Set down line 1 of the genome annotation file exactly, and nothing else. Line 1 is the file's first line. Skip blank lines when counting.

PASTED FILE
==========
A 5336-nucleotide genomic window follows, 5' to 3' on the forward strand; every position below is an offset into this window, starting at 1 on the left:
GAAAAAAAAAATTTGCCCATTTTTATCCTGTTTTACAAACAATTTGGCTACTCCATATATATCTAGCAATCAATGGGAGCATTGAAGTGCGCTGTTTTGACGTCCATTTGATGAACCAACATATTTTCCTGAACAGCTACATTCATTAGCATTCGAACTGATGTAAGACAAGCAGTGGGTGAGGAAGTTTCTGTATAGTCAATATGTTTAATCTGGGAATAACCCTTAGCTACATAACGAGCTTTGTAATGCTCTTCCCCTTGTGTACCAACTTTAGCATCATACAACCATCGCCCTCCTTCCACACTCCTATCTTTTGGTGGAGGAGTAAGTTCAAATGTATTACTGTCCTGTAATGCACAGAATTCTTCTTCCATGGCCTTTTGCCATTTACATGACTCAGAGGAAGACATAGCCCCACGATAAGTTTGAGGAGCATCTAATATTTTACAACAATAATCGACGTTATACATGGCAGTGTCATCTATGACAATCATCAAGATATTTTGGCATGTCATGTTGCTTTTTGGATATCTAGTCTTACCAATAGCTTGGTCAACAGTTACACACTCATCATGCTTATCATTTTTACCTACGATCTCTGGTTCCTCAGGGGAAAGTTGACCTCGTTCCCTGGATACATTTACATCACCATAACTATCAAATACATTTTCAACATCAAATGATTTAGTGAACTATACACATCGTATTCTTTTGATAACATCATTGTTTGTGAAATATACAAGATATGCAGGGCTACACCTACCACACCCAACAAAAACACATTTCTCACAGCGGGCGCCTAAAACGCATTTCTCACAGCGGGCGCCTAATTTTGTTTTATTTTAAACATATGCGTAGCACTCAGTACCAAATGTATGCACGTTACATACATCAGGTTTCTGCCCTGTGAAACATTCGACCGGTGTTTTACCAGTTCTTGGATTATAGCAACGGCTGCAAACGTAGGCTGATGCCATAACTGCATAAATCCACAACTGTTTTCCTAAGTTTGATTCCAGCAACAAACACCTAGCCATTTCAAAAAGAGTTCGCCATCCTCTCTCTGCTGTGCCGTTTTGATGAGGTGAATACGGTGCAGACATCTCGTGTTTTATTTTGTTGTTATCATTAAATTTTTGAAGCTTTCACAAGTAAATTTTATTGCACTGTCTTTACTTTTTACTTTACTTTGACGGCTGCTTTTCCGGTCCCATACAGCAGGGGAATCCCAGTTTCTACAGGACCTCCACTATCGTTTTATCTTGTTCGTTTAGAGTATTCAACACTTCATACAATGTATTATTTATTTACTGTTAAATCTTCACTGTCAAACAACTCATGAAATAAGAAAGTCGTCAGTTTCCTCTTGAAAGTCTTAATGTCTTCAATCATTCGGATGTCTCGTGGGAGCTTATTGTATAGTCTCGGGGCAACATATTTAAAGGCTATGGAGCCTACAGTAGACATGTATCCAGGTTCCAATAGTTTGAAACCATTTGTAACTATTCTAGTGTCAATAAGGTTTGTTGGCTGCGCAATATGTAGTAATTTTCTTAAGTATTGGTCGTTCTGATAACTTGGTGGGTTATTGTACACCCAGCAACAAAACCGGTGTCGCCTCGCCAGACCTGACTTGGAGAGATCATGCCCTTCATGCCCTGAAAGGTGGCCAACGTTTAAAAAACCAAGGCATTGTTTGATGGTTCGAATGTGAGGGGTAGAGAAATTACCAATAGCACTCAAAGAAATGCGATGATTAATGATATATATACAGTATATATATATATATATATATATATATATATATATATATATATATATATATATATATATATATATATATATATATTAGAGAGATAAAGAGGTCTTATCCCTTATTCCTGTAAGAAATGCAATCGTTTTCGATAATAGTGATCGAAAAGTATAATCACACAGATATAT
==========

A 5336-nucleotide genomic window follows, 5' to 3' on the forward strand; every position below is an offset into this window, starting at 1 on the left: